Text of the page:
Reconciliation in Times of Racial Conflict

2 Corinthians 5:17-19 (NIV)
Therefore, if anyone is in Christ, the new creation has come: The old has gone, the new is here! 18 All this is from God, who reconciled us to himself through Christ and gave us the ministry of reconciliation: 19 that God was reconciling the world to himself in Christ, not counting people’s sins against them. And he has committed to us the message of reconciliation.
 
The Church has been given the message and the ministry of reconciliation, but there is so much work to do when it comes to reconciliation, unity, and love.  In the midst of all that is going on around us in the past week, the Church should be the first in line to grieve, to lament, to call out injustice, and to humbly repent of our own issues and how we’ve missed it in our congregations and in our hearts.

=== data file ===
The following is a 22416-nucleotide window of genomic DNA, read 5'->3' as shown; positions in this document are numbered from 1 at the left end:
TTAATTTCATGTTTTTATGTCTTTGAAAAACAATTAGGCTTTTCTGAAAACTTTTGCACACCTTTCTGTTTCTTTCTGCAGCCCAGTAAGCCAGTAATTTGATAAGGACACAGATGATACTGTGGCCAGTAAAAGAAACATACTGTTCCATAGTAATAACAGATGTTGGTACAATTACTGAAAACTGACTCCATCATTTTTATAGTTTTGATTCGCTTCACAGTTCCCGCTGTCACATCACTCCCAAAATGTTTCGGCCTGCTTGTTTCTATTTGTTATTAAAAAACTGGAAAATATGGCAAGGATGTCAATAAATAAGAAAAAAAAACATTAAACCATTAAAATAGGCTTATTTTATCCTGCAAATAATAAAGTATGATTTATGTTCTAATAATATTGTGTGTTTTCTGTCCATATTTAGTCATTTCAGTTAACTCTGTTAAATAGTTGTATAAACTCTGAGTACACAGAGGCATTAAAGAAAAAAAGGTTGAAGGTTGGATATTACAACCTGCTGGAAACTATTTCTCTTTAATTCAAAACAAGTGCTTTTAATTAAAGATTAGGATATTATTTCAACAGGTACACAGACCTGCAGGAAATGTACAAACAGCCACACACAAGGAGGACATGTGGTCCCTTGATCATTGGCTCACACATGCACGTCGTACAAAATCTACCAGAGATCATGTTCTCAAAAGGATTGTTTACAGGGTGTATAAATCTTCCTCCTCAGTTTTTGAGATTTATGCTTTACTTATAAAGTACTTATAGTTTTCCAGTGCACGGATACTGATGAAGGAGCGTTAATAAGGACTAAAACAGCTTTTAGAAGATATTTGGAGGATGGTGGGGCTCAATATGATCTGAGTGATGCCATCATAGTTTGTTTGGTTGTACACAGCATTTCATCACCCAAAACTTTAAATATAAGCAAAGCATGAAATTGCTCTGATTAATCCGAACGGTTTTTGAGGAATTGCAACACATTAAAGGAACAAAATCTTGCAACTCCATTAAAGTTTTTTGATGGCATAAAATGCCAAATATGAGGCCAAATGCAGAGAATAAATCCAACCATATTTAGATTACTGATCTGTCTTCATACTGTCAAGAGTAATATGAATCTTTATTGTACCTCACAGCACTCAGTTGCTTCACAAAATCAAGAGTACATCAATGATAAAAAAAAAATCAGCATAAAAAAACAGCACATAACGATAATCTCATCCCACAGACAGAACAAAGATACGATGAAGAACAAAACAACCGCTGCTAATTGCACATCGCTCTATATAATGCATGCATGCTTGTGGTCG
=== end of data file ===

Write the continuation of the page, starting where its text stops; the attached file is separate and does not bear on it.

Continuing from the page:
What I am coming to realize is that very few topics summon the “old” in us like the topic of race.  Most of us are not willing to discuss this because it is too hard, or too messy, or what’s the big deal anyway?  We are all one in Christ.
 
The Bible does give us examples of racial and cultural tensions and we do well in learning from them.  The early church was not unscathed.  We see the first incident in Acts chapter 6.  In this chapter we see how the Hellenistic Jews complained that the Hebraic Jews were overlooking the Hellenistic widows in the daily distribution of food.  They were upset that their widows were being unnoticed and discriminated against by not receiving what they needed.  They were basically saying, “Hellenistic Lives Matter.”  There was tension, but the disciples, FILLED with the Spirit of God, listened and came up with a proposal that pleased THE WHOLE group.